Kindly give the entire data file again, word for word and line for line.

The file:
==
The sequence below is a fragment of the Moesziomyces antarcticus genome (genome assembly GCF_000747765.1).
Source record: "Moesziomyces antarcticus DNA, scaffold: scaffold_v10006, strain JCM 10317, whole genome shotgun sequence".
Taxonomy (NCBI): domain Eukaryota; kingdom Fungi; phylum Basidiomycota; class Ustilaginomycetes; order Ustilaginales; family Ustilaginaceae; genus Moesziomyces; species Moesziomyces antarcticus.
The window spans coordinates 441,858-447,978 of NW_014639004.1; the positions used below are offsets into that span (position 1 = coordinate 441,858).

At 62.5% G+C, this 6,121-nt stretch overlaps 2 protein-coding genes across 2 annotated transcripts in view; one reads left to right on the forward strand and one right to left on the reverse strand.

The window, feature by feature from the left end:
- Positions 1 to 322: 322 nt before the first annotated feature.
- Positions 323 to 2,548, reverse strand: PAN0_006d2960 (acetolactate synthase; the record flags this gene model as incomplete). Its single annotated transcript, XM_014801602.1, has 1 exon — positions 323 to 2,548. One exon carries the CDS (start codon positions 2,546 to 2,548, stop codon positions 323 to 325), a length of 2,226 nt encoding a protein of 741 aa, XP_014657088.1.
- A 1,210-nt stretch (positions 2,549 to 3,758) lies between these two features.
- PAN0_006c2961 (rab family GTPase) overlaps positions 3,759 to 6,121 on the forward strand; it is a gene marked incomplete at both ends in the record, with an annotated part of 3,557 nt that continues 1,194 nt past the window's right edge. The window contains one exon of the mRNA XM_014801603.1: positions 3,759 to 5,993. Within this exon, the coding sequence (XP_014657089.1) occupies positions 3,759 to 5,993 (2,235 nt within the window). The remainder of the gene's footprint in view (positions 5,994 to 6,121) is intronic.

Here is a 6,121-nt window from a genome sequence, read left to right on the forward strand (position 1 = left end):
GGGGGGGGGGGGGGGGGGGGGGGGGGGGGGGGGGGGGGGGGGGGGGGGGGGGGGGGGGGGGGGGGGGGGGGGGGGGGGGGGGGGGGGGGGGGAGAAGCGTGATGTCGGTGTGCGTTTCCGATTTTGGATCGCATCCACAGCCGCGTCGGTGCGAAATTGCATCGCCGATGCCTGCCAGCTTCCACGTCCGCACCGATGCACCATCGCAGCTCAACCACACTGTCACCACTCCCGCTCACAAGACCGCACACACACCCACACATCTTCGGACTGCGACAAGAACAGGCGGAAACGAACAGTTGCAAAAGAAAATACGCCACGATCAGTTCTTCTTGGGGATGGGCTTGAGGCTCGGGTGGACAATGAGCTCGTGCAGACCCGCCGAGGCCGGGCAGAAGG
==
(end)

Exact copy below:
The sequence below is a fragment of the Moesziomyces antarcticus genome (genome assembly GCF_000747765.1).
Source record: "Moesziomyces antarcticus DNA, scaffold: scaffold_v10006, strain JCM 10317, whole genome shotgun sequence".
Taxonomy (NCBI): domain Eukaryota; kingdom Fungi; phylum Basidiomycota; class Ustilaginomycetes; order Ustilaginales; family Ustilaginaceae; genus Moesziomyces; species Moesziomyces antarcticus.
The window spans coordinates 441,858-447,978 of NW_014639004.1; the positions used below are offsets into that span (position 1 = coordinate 441,858).

At 62.5% G+C, this 6,121-nt stretch overlaps 2 protein-coding genes across 2 annotated transcripts in view; one reads left to right on the forward strand and one right to left on the reverse strand.

The window, feature by feature from the left end:
- Positions 1 to 322: 322 nt before the first annotated feature.
- Positions 323 to 2,548, reverse strand: PAN0_006d2960 (acetolactate synthase; the record flags this gene model as incomplete). Its single annotated transcript, XM_014801602.1, has 1 exon — positions 323 to 2,548. One exon carries the CDS (start codon positions 2,546 to 2,548, stop codon positions 323 to 325), a length of 2,226 nt encoding a protein of 741 aa, XP_014657088.1.
- A 1,210-nt stretch (positions 2,549 to 3,758) lies between these two features.
- PAN0_006c2961 (rab family GTPase) overlaps positions 3,759 to 6,121 on the forward strand; it is a gene marked incomplete at both ends in the record, with an annotated part of 3,557 nt that continues 1,194 nt past the window's right edge. The window contains one exon of the mRNA XM_014801603.1: positions 3,759 to 5,993. Within this exon, the coding sequence (XP_014657089.1) occupies positions 3,759 to 5,993 (2,235 nt within the window). The remainder of the gene's footprint in view (positions 5,994 to 6,121) is intronic.

Here is a 6,121-nt window from a genome sequence, read left to right on the forward strand (position 1 = left end):
GGGGGGGGGGGGGGGGGGGGGGGGGGGGGGGGGGGGGGGGGGGGGGGGGGGGGGGGGGGGGGGGGGGGGGGGGGGGGGGGGGGGGGGGGGGGAGAAGCGTGATGTCGGTGTGCGTTTCCGATTTTGGATCGCATCCACAGCCGCGTCGGTGCGAAATTGCATCGCCGATGCCTGCCAGCTTCCACGTCCGCACCGATGCACCATCGCAGCTCAACCACACTGTCACCACTCCCGCTCACAAGACCGCACACACACCCACACATCTTCGGACTGCGACAAGAACAGGCGGAAACGAACAGTTGCAAAAGAAAATACGCCACGATCAGTTCTTCTTGGGGATGGGCTTGAGGCTCGGGTGGACAATGAGCTCGTGCAGACCCGCCGAGGCCGGGCAGAAGG